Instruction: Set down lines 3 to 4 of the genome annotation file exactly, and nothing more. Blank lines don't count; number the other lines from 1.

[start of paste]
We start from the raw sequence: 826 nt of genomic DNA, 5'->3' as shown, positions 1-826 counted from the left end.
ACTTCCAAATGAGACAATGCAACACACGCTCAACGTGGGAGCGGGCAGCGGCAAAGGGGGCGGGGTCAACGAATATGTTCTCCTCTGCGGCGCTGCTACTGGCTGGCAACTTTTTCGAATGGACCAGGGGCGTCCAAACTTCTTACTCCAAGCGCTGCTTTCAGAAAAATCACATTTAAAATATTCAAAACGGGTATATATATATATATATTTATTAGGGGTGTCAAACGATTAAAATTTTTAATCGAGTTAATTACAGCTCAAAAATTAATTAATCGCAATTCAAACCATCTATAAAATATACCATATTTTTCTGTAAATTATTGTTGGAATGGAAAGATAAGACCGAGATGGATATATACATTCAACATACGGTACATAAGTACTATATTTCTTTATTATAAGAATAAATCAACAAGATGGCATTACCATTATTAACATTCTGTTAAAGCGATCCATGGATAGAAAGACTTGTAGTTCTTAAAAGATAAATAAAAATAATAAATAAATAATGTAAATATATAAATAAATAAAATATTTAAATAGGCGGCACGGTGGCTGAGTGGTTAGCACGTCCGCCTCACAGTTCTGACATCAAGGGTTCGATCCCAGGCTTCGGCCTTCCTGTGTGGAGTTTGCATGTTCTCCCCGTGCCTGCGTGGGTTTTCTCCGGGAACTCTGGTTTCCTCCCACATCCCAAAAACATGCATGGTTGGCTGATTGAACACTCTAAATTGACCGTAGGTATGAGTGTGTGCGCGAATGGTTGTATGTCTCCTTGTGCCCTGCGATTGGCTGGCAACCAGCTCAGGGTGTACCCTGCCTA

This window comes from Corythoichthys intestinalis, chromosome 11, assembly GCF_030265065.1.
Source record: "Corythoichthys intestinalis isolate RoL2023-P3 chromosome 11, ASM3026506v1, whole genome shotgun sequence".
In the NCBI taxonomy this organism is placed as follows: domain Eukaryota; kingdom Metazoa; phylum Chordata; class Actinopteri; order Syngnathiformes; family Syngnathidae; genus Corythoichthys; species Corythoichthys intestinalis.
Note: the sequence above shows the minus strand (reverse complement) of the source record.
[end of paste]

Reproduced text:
This window comes from Corythoichthys intestinalis, chromosome 11, assembly GCF_030265065.1.
Source record: "Corythoichthys intestinalis isolate RoL2023-P3 chromosome 11, ASM3026506v1, whole genome shotgun sequence".